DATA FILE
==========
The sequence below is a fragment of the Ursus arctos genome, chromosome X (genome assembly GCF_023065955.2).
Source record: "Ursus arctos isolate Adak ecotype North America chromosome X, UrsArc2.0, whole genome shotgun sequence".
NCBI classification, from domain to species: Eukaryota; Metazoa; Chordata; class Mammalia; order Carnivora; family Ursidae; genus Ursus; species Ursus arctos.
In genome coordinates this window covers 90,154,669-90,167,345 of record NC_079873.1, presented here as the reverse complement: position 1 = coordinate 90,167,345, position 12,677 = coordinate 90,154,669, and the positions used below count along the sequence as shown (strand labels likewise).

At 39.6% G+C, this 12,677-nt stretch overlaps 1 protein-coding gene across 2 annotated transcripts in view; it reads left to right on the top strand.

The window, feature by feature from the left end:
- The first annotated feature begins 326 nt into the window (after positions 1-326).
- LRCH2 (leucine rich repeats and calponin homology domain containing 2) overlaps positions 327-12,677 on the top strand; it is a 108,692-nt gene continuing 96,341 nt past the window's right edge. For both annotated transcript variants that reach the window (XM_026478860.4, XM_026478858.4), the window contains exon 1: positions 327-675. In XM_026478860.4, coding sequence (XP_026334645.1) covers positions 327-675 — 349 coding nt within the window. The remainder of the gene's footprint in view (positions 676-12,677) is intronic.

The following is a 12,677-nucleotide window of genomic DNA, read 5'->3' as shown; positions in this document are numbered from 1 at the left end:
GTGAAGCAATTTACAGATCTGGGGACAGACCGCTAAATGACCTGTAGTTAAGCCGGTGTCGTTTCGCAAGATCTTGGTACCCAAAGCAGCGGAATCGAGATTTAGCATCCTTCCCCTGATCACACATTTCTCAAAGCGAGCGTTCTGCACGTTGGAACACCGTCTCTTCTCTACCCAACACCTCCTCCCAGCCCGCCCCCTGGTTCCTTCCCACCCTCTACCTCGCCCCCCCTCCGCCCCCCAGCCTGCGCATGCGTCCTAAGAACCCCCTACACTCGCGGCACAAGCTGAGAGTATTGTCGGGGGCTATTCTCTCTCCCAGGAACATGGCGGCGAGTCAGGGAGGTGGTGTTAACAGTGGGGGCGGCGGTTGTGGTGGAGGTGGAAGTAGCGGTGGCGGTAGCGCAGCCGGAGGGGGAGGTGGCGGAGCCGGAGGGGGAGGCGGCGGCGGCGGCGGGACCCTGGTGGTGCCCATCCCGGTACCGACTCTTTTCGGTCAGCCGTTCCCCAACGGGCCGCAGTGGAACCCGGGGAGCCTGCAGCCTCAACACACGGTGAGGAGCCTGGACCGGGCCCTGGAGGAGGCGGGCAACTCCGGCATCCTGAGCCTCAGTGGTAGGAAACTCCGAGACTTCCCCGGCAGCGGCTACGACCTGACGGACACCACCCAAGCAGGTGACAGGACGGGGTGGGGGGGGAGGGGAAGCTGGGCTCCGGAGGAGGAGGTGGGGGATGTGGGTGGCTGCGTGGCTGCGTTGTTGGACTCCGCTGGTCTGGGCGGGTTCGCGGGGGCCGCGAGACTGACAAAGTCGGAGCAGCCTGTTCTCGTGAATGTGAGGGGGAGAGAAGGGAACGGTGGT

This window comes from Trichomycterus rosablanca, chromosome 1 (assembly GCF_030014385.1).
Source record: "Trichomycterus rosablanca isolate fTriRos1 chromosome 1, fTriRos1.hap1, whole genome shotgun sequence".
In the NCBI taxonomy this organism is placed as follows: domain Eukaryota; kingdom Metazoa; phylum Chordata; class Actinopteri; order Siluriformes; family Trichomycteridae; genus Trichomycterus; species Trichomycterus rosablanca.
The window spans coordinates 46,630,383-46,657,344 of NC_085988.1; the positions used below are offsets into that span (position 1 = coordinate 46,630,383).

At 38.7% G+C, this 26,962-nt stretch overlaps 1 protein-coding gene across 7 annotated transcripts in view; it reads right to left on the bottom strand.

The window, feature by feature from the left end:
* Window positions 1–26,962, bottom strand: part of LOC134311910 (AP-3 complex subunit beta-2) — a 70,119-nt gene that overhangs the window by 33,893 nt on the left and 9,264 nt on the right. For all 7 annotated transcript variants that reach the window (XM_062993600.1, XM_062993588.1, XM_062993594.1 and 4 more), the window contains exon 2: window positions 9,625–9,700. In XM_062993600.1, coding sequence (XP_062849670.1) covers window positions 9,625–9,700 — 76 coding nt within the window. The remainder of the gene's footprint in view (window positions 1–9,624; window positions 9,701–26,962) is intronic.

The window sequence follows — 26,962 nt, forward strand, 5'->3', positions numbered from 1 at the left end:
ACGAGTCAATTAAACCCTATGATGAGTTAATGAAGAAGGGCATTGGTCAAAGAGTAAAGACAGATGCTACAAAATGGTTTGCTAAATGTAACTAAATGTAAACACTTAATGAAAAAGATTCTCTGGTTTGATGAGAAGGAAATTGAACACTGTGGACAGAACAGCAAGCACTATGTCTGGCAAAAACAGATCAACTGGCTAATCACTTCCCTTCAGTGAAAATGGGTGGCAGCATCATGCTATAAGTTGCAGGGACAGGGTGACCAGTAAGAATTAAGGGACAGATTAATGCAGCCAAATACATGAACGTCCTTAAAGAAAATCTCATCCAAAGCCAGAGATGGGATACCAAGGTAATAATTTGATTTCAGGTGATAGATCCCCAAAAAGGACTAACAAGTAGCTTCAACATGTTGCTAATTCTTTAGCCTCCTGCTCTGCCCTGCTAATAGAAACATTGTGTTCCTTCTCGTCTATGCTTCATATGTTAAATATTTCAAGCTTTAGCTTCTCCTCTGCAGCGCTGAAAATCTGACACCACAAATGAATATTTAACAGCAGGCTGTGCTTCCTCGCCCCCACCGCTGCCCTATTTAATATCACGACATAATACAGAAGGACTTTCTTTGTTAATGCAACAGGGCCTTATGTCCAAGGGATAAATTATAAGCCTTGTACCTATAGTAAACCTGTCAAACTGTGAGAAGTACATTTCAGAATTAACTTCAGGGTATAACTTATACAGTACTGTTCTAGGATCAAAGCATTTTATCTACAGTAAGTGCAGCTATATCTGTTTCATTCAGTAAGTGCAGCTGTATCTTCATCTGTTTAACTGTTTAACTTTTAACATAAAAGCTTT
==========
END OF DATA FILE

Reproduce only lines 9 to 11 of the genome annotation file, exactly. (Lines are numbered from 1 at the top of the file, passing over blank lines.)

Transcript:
The following is a 12,677-nucleotide window of genomic DNA, read 5'->3' as shown; positions in this document are numbered from 1 at the left end:
GTGAAGCAATTTACAGATCTGGGGACAGACCGCTAAATGACCTGTAGTTAAGCCGGTGTCGTTTCGCAAGATCTTGGTACCCAAAGCAGCGGAATCGAGATTTAGCATCCTTCCCCTGATCACACATTTCTCAAAGCGAGCGTTCTGCACGTTGGAACACCGTCTCTTCTCTACCCAACACCTCCTCCCAGCCCGCCCCCTGGTTCCTTCCCACCCTCTACCTCGCCCCCCCTCCGCCCCCCAGCCTGCGCATGCGTCCTAAGAACCCCCTACACTCGCGGCACAAGCTGAGAGTATTGTCGGGGGCTATTCTCTCTCCCAGGAACATGGCGGCGAGTCAGGGAGGTGGTGTTAACAGTGGGGGCGGCGGTTGTGGTGGAGGTGGAAGTAGCGGTGGCGGTAGCGCAGCCGGAGGGGGAGGTGGCGGAGCCGGAGGGGGAGGCGGCGGCGGCGGCGGGACCCTGGTGGTGCCCATCCCGGTACCGACTCTTTTCGGTCAGCCGTTCCCCAACGGGCCGCAGTGGAACCCGGGGAGCCTGCAGCCTCAACACACGGTGAGGAGCCTGGACCGGGCCCTGGAGGAGGCGGGCAACTCCGGCATCCTGAGCCTCAGTGGTAGGAAACTCCGAGACTTCCCCGGCAGCGGCTACGACCTGACGGACACCACCCAAGCAGGTGACAGGACGGGGTGGGGGGGGAGGGGAAGCTGGGCTCCGGAGGAGGAGGTGGGGGATGTGGGTGGCTGCGTGGCTGCGTTGTTGGACTCCGCTGGTCTGGGCGGGTTCGCGGGGGCCGCGAGACTGACAAAGTCGGAGCAGCCTGTTCTCGTGAATGTGAGGGGGAGAGAAGGGAACGGTGGT

This window comes from Trichomycterus rosablanca, chromosome 1 (assembly GCF_030014385.1).